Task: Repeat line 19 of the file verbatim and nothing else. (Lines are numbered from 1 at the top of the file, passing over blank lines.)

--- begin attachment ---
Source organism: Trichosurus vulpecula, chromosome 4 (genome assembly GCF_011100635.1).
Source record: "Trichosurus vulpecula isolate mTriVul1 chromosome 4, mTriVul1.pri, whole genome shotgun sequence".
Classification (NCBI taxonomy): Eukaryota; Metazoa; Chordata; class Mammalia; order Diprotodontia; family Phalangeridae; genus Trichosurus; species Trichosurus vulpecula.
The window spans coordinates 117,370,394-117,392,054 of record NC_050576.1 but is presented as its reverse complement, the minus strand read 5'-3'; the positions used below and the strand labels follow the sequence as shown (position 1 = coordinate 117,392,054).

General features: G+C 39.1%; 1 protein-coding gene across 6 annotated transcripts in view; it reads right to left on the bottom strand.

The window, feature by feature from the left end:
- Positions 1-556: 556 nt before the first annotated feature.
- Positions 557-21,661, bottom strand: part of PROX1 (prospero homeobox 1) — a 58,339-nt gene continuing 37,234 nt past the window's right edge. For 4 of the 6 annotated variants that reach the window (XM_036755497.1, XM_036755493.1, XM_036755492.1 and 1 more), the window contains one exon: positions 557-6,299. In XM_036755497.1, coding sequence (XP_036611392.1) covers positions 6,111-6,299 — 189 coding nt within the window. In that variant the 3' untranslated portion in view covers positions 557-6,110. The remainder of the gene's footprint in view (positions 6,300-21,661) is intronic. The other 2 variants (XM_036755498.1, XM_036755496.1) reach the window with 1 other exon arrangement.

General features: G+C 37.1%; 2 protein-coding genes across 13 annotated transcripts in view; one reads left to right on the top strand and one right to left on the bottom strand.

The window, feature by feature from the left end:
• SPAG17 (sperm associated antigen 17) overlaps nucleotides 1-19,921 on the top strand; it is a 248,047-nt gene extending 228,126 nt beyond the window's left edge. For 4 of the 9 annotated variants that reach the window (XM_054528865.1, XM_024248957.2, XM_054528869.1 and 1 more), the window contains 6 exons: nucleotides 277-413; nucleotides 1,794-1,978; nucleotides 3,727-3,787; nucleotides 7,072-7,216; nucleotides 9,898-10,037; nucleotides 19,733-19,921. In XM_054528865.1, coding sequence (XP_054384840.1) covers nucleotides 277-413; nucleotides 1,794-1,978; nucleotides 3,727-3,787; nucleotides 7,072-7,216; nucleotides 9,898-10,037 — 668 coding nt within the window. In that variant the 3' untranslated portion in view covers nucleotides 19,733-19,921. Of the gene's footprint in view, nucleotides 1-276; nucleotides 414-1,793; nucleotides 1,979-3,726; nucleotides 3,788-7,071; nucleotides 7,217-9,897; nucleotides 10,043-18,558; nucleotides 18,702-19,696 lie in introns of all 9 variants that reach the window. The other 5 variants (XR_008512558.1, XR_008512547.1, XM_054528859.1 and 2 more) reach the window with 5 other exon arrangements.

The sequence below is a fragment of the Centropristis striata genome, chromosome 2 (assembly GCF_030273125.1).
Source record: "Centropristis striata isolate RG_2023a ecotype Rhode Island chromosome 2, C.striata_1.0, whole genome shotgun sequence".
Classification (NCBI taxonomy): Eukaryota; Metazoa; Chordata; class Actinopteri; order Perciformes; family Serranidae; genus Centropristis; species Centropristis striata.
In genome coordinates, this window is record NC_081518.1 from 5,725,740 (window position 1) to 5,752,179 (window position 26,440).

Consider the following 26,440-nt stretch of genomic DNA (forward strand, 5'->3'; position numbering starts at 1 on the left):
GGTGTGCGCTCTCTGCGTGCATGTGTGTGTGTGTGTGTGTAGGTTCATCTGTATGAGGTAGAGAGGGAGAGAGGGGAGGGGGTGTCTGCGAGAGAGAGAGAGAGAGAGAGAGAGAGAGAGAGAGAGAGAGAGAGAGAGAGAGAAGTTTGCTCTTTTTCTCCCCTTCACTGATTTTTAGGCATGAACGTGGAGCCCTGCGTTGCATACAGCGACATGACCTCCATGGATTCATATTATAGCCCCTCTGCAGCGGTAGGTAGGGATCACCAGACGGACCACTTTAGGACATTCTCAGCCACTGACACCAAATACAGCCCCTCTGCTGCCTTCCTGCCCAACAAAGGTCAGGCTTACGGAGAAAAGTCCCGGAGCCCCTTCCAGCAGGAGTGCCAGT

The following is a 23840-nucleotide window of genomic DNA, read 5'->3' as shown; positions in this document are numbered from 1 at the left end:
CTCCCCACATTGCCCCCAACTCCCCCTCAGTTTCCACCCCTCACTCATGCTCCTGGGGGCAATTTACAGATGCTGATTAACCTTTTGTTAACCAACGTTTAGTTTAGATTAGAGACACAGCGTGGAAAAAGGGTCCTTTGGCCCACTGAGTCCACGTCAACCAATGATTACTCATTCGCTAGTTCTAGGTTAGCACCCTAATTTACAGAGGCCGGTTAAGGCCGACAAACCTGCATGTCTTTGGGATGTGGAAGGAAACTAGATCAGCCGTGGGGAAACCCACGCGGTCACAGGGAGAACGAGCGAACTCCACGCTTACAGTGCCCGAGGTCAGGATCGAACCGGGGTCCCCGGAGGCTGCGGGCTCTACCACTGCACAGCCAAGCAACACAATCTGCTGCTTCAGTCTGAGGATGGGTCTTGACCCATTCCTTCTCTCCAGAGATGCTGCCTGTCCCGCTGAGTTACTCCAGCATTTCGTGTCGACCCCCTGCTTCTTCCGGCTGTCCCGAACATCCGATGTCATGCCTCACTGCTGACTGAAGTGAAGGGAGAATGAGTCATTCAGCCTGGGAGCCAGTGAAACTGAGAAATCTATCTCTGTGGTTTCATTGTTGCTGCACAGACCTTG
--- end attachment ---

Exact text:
CTCCCCACATTGCCCCCAACTCCCCCTCAGTTTCCACCCCTCACTCATGCTCCTGGGGGCAATTTACAGATGCTGATTAACCTTTTGTTAACCAACGTTTAGTTTAGATTAGAGACACAGCGTGGAAAAAGGGTCCTTTGGCCCACTGAGTCCACGTCAACCAATGATTACTCATTCGCTAGTTCTAGGTTAGCACCCTAATTTACAGAGGCCGGTTAAGGCCGACAAACCTGCATGTCTTTGGGATGTGGAAGGAAACTAGATCAGCCGTGGGGAAACCCACGCGGTCACAGGGAGAACGAGCGAACTCCACGCTTACAGTGCCCGAGGTCAGGATCGAACCGGGGTCCCCGGAGGCTGCGGGCTCTACCACTGCACAGCCAAGCAACACAATCTGCTGCTTCAGTCTGAGGATGGGTCTTGACCCATTCCTTCTCTCCAGAGATGCTGCCTGTCCCGCTGAGTTACTCCAGCATTTCGTGTCGACCCCCTGCTTCTTCCGGCTGTCCCGAACATCCGATGTCATGCCTCACTGCTGACTGAAGTGAAGGGAGAATGAGTCATTCAGCCTGGGAGCCAGTGAAACTGAGAAATCTATCTCTGTGGTTTCATTGTTGCTGCACAGACCTTG